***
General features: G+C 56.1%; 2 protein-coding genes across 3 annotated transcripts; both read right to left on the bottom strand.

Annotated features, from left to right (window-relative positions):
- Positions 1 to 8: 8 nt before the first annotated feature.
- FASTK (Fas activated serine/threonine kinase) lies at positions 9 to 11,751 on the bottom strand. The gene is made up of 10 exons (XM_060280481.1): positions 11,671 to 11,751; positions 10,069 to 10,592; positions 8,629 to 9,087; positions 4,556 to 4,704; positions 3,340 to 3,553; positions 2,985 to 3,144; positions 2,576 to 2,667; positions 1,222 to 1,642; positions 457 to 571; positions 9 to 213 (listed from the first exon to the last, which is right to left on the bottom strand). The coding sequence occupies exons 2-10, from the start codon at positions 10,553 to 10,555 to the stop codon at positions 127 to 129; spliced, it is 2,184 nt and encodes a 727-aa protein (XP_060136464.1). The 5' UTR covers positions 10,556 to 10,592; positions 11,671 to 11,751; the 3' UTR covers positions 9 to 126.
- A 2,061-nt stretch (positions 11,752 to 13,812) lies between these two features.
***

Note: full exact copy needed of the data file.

General features: G+C 56.1%; 2 protein-coding genes across 3 annotated transcripts; both read right to left on the bottom strand.

Annotated features, from left to right (window-relative positions):
- Positions 1 to 8: 8 nt before the first annotated feature.
- FASTK (Fas activated serine/threonine kinase) lies at positions 9 to 11,751 on the bottom strand. The gene is made up of 10 exons (XM_060280481.1): positions 11,671 to 11,751; positions 10,069 to 10,592; positions 8,629 to 9,087; positions 4,556 to 4,704; positions 3,340 to 3,553; positions 2,985 to 3,144; positions 2,576 to 2,667; positions 1,222 to 1,642; positions 457 to 571; positions 9 to 213 (listed from the first exon to the last, which is right to left on the bottom strand). The coding sequence occupies exons 2-10, from the start codon at positions 10,553 to 10,555 to the stop codon at positions 127 to 129; spliced, it is 2,184 nt and encodes a 727-aa protein (XP_060136464.1). The 5' UTR covers positions 10,556 to 10,592; positions 11,671 to 11,751; the 3' UTR covers positions 9 to 126.
- A 2,061-nt stretch (positions 11,752 to 13,812) lies between these two features.